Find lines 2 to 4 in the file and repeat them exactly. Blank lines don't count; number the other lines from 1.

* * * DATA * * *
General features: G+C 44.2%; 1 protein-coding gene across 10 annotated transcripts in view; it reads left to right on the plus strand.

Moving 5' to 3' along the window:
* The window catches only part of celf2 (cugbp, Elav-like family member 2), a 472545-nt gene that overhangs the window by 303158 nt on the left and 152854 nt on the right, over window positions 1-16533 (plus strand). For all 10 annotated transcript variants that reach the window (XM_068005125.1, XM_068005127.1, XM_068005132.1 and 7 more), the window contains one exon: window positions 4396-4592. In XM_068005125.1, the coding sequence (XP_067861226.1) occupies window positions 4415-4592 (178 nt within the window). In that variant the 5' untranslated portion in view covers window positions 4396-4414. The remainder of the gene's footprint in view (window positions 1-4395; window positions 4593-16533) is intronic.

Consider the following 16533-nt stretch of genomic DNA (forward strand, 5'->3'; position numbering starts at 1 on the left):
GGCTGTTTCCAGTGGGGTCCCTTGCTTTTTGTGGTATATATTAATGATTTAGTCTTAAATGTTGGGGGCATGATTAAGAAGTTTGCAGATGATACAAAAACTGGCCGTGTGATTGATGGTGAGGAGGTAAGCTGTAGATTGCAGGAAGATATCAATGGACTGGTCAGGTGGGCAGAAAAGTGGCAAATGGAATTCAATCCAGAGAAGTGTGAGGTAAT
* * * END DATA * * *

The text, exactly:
Moving 5' to 3' along the window:
* The window catches only part of celf2 (cugbp, Elav-like family member 2), a 472545-nt gene that overhangs the window by 303158 nt on the left and 152854 nt on the right, over window positions 1-16533 (plus strand). For all 10 annotated transcript variants that reach the window (XM_068005125.1, XM_068005127.1, XM_068005132.1 and 7 more), the window contains one exon: window positions 4396-4592. In XM_068005125.1, the coding sequence (XP_067861226.1) occupies window positions 4415-4592 (178 nt within the window). In that variant the 5' untranslated portion in view covers window positions 4396-4414. The remainder of the gene's footprint in view (window positions 1-4395; window positions 4593-16533) is intronic.

Consider the following 16533-nt stretch of genomic DNA (forward strand, 5'->3'; position numbering starts at 1 on the left):